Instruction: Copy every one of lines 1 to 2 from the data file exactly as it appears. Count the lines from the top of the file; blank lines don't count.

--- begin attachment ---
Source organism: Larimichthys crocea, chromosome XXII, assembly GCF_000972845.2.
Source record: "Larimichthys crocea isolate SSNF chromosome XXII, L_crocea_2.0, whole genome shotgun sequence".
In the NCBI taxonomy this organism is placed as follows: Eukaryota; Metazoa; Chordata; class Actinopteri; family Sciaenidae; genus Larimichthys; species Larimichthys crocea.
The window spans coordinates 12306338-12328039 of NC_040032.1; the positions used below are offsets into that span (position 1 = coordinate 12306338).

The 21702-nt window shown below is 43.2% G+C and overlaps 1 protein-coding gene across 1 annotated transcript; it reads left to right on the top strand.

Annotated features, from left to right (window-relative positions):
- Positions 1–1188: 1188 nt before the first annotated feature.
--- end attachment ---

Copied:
Source organism: Larimichthys crocea, chromosome XXII, assembly GCF_000972845.2.
Source record: "Larimichthys crocea isolate SSNF chromosome XXII, L_crocea_2.0, whole genome shotgun sequence".